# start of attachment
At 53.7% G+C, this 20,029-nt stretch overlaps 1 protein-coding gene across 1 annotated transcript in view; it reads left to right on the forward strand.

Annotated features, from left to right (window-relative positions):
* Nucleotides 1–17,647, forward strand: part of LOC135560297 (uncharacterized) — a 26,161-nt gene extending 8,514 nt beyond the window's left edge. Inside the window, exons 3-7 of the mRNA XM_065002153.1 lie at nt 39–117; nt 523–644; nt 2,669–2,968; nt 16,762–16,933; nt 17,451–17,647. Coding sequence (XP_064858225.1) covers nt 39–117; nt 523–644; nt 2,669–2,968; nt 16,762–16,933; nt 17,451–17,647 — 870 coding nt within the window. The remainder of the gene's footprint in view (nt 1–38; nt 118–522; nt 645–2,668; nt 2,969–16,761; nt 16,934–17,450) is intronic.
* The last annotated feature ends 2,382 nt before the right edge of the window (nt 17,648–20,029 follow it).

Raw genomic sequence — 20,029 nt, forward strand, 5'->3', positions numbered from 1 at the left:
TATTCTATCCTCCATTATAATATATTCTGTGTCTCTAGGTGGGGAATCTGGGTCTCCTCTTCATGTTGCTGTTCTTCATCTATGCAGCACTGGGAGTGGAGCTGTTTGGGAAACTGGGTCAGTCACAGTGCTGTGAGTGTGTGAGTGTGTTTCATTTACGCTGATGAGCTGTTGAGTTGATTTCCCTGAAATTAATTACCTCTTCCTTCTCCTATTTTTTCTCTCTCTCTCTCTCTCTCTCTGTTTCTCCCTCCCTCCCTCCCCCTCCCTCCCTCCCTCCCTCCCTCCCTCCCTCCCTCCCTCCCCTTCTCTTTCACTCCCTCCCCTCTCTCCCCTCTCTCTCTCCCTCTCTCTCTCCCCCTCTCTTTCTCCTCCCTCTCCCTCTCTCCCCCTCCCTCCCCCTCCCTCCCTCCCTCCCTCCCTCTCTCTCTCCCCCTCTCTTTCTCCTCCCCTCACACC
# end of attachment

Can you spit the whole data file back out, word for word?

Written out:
At 53.7% G+C, this 20,029-nt stretch overlaps 1 protein-coding gene across 1 annotated transcript in view; it reads left to right on the forward strand.

Annotated features, from left to right (window-relative positions):
* Nucleotides 1–17,647, forward strand: part of LOC135560297 (uncharacterized) — a 26,161-nt gene extending 8,514 nt beyond the window's left edge. Inside the window, exons 3-7 of the mRNA XM_065002153.1 lie at nt 39–117; nt 523–644; nt 2,669–2,968; nt 16,762–16,933; nt 17,451–17,647. Coding sequence (XP_064858225.1) covers nt 39–117; nt 523–644; nt 2,669–2,968; nt 16,762–16,933; nt 17,451–17,647 — 870 coding nt within the window. The remainder of the gene's footprint in view (nt 1–38; nt 118–522; nt 645–2,668; nt 2,969–16,761; nt 16,934–17,450) is intronic.
* The last annotated feature ends 2,382 nt before the right edge of the window (nt 17,648–20,029 follow it).

Raw genomic sequence — 20,029 nt, forward strand, 5'->3', positions numbered from 1 at the left:
TATTCTATCCTCCATTATAATATATTCTGTGTCTCTAGGTGGGGAATCTGGGTCTCCTCTTCATGTTGCTGTTCTTCATCTATGCAGCACTGGGAGTGGAGCTGTTTGGGAAACTGGGTCAGTCACAGTGCTGTGAGTGTGTGAGTGTGTTTCATTTACGCTGATGAGCTGTTGAGTTGATTTCCCTGAAATTAATTACCTCTTCCTTCTCCTATTTTTTCTCTCTCTCTCTCTCTCTCTCTGTTTCTCCCTCCCTCCCTCCCCCTCCCTCCCTCCCTCCCTCCCTCCCTCCCTCCCTCCCTCCCCTTCTCTTTCACTCCCTCCCCTCTCTCCCCTCTCTCTCTCCCTCTCTCTCTCCCCCTCTCTTTCTCCTCCCTCTCCCTCTCTCCCCCTCCCTCCCCCTCCCTCCCTCCCTCCCTCCCTCTCTCTCTCCCCCTCTCTTTCTCCTCCCCTCACACC